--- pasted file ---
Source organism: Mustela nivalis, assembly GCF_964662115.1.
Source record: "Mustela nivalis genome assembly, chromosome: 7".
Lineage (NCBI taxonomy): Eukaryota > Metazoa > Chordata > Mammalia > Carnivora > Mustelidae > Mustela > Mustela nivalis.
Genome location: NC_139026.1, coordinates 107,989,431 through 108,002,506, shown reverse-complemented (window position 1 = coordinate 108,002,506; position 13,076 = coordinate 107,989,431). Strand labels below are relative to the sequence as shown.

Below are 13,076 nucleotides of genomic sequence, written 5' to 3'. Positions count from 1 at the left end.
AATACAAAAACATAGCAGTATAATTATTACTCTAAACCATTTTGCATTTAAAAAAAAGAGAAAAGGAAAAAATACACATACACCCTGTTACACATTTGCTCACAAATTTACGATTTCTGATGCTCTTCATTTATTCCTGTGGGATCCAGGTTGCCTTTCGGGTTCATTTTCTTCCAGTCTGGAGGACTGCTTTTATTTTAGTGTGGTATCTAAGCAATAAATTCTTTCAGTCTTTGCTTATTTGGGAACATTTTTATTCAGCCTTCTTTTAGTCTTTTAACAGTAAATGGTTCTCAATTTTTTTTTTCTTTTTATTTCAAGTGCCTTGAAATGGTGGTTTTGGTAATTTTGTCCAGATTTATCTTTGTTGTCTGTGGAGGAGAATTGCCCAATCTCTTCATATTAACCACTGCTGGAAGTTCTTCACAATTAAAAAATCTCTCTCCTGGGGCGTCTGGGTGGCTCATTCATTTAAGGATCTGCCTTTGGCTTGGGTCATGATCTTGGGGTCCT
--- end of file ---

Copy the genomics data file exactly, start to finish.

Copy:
Source organism: Mustela nivalis, assembly GCF_964662115.1.
Source record: "Mustela nivalis genome assembly, chromosome: 7".
Lineage (NCBI taxonomy): Eukaryota > Metazoa > Chordata > Mammalia > Carnivora > Mustelidae > Mustela > Mustela nivalis.
Genome location: NC_139026.1, coordinates 107,989,431 through 108,002,506, shown reverse-complemented (window position 1 = coordinate 108,002,506; position 13,076 = coordinate 107,989,431). Strand labels below are relative to the sequence as shown.

Below are 13,076 nucleotides of genomic sequence, written 5' to 3'. Positions count from 1 at the left end.
AATACAAAAACATAGCAGTATAATTATTACTCTAAACCATTTTGCATTTAAAAAAAAGAGAAAAGGAAAAAATACACATACACCCTGTTACACATTTGCTCACAAATTTACGATTTCTGATGCTCTTCATTTATTCCTGTGGGATCCAGGTTGCCTTTCGGGTTCATTTTCTTCCAGTCTGGAGGACTGCTTTTATTTTAGTGTGGTATCTAAGCAATAAATTCTTTCAGTCTTTGCTTATTTGGGAACATTTTTATTCAGCCTTCTTTTAGTCTTTTAACAGTAAATGGTTCTCAATTTTTTTTTTCTTTTTATTTCAAGTGCCTTGAAATGGTGGTTTTGGTAATTTTGTCCAGATTTATCTTTGTTGTCTGTGGAGGAGAATTGCCCAATCTCTTCATATTAACCACTGCTGGAAGTTCTTCACAATTAAAAAATCTCTCTCCTGGGGCGTCTGGGTGGCTCATTCATTTAAGGATCTGCCTTTGGCTTGGGTCATGATCTTGGGGTCCT